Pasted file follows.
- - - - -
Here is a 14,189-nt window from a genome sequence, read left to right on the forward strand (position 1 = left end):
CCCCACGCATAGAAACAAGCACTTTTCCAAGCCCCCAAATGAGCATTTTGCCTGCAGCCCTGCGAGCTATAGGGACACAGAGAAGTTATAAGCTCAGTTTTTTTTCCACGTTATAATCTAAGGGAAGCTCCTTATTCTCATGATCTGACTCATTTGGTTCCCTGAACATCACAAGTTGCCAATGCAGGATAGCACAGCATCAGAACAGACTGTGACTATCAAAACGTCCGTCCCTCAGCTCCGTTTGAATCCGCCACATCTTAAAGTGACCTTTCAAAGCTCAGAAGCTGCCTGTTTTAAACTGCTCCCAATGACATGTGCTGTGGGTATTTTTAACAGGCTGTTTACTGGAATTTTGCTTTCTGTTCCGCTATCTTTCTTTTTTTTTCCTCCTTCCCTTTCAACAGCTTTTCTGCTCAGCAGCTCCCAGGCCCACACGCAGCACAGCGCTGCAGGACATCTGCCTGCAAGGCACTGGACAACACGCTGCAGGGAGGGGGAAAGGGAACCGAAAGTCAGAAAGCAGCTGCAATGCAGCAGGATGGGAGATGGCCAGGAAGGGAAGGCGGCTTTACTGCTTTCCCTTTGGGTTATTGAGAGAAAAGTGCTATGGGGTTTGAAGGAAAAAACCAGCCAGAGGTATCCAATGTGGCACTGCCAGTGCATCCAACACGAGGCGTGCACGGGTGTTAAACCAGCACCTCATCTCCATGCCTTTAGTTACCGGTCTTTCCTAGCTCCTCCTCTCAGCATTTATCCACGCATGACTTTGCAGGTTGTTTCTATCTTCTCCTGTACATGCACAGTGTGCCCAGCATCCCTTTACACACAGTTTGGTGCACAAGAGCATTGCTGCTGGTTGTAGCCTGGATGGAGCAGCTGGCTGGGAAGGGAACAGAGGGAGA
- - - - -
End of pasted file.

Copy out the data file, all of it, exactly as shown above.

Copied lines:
Here is a 14,189-nt window from a genome sequence, read left to right on the forward strand (position 1 = left end):
CCCCACGCATAGAAACAAGCACTTTTCCAAGCCCCCAAATGAGCATTTTGCCTGCAGCCCTGCGAGCTATAGGGACACAGAGAAGTTATAAGCTCAGTTTTTTTTCCACGTTATAATCTAAGGGAAGCTCCTTATTCTCATGATCTGACTCATTTGGTTCCCTGAACATCACAAGTTGCCAATGCAGGATAGCACAGCATCAGAACAGACTGTGACTATCAAAACGTCCGTCCCTCAGCTCCGTTTGAATCCGCCACATCTTAAAGTGACCTTTCAAAGCTCAGAAGCTGCCTGTTTTAAACTGCTCCCAATGACATGTGCTGTGGGTATTTTTAACAGGCTGTTTACTGGAATTTTGCTTTCTGTTCCGCTATCTTTCTTTTTTTTTCCTCCTTCCCTTTCAACAGCTTTTCTGCTCAGCAGCTCCCAGGCCCACACGCAGCACAGCGCTGCAGGACATCTGCCTGCAAGGCACTGGACAACACGCTGCAGGGAGGGGGAAAGGGAACCGAAAGTCAGAAAGCAGCTGCAATGCAGCAGGATGGGAGATGGCCAGGAAGGGAAGGCGGCTTTACTGCTTTCCCTTTGGGTTATTGAGAGAAAAGTGCTATGGGGTTTGAAGGAAAAAACCAGCCAGAGGTATCCAATGTGGCACTGCCAGTGCATCCAACACGAGGCGTGCACGGGTGTTAAACCAGCACCTCATCTCCATGCCTTTAGTTACCGGTCTTTCCTAGCTCCTCCTCTCAGCATTTATCCACGCATGACTTTGCAGGTTGTTTCTATCTTCTCCTGTACATGCACAGTGTGCCCAGCATCCCTTTACACACAGTTTGGTGCACAAGAGCATTGCTGCTGGTTGTAGCCTGGATGGAGCAGCTGGCTGGGAAGGGAACAGAGGGAGA